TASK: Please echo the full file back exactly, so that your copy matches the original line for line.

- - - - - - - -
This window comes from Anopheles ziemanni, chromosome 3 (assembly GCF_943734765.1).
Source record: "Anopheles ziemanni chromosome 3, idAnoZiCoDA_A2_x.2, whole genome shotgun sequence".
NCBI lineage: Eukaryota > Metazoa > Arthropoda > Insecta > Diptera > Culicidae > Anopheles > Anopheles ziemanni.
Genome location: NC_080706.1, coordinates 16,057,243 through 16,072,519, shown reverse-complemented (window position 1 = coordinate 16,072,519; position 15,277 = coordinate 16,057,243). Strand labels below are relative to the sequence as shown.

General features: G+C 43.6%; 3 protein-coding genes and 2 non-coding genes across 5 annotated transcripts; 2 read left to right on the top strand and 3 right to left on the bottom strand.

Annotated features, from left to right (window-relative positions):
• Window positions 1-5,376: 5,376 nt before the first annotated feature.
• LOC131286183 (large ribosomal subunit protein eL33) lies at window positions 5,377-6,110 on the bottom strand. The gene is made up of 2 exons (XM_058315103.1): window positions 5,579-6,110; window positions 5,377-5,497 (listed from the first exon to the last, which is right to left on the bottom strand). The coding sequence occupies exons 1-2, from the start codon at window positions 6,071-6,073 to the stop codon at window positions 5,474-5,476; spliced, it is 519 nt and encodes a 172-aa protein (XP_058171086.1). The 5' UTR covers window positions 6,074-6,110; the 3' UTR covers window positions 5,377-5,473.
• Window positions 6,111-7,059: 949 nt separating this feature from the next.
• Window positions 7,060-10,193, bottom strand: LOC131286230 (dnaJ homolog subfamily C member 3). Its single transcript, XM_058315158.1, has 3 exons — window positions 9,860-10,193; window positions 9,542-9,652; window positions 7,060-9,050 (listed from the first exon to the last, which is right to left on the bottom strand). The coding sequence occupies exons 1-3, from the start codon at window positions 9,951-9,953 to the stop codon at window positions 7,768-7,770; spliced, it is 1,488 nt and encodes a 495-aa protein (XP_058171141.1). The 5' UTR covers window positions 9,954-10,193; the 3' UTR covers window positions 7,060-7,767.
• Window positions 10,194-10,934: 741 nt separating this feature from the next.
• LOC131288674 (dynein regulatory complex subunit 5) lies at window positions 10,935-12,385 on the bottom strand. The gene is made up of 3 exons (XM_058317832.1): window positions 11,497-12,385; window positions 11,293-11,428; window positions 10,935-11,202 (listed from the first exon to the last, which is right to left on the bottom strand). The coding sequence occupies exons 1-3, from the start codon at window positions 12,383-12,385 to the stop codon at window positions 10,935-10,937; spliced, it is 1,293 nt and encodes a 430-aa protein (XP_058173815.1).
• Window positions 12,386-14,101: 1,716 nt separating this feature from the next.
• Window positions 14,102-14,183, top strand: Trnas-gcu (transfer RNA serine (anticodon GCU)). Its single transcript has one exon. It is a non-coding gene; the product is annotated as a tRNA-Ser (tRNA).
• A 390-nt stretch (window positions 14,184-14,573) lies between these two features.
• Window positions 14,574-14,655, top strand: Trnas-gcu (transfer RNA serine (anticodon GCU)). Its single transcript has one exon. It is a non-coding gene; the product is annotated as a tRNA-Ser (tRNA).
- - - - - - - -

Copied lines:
This window comes from Anopheles ziemanni, chromosome 3 (assembly GCF_943734765.1).
Source record: "Anopheles ziemanni chromosome 3, idAnoZiCoDA_A2_x.2, whole genome shotgun sequence".
NCBI lineage: Eukaryota > Metazoa > Arthropoda > Insecta > Diptera > Culicidae > Anopheles > Anopheles ziemanni.
Genome location: NC_080706.1, coordinates 16,057,243 through 16,072,519, shown reverse-complemented (window position 1 = coordinate 16,072,519; position 15,277 = coordinate 16,057,243). Strand labels below are relative to the sequence as shown.

General features: G+C 43.6%; 3 protein-coding genes and 2 non-coding genes across 5 annotated transcripts; 2 read left to right on the top strand and 3 right to left on the bottom strand.

Annotated features, from left to right (window-relative positions):
• Window positions 1-5,376: 5,376 nt before the first annotated feature.
• LOC131286183 (large ribosomal subunit protein eL33) lies at window positions 5,377-6,110 on the bottom strand. The gene is made up of 2 exons (XM_058315103.1): window positions 5,579-6,110; window positions 5,377-5,497 (listed from the first exon to the last, which is right to left on the bottom strand). The coding sequence occupies exons 1-2, from the start codon at window positions 6,071-6,073 to the stop codon at window positions 5,474-5,476; spliced, it is 519 nt and encodes a 172-aa protein (XP_058171086.1). The 5' UTR covers window positions 6,074-6,110; the 3' UTR covers window positions 5,377-5,473.
• Window positions 6,111-7,059: 949 nt separating this feature from the next.
• Window positions 7,060-10,193, bottom strand: LOC131286230 (dnaJ homolog subfamily C member 3). Its single transcript, XM_058315158.1, has 3 exons — window positions 9,860-10,193; window positions 9,542-9,652; window positions 7,060-9,050 (listed from the first exon to the last, which is right to left on the bottom strand). The coding sequence occupies exons 1-3, from the start codon at window positions 9,951-9,953 to the stop codon at window positions 7,768-7,770; spliced, it is 1,488 nt and encodes a 495-aa protein (XP_058171141.1). The 5' UTR covers window positions 9,954-10,193; the 3' UTR covers window positions 7,060-7,767.
• Window positions 10,194-10,934: 741 nt separating this feature from the next.
• LOC131288674 (dynein regulatory complex subunit 5) lies at window positions 10,935-12,385 on the bottom strand. The gene is made up of 3 exons (XM_058317832.1): window positions 11,497-12,385; window positions 11,293-11,428; window positions 10,935-11,202 (listed from the first exon to the last, which is right to left on the bottom strand). The coding sequence occupies exons 1-3, from the start codon at window positions 12,383-12,385 to the stop codon at window positions 10,935-10,937; spliced, it is 1,293 nt and encodes a 430-aa protein (XP_058173815.1).
• Window positions 12,386-14,101: 1,716 nt separating this feature from the next.
• Window positions 14,102-14,183, top strand: Trnas-gcu (transfer RNA serine (anticodon GCU)). Its single transcript has one exon. It is a non-coding gene; the product is annotated as a tRNA-Ser (tRNA).
• A 390-nt stretch (window positions 14,184-14,573) lies between these two features.
• Window positions 14,574-14,655, top strand: Trnas-gcu (transfer RNA serine (anticodon GCU)). Its single transcript has one exon. It is a non-coding gene; the product is annotated as a tRNA-Ser (tRNA).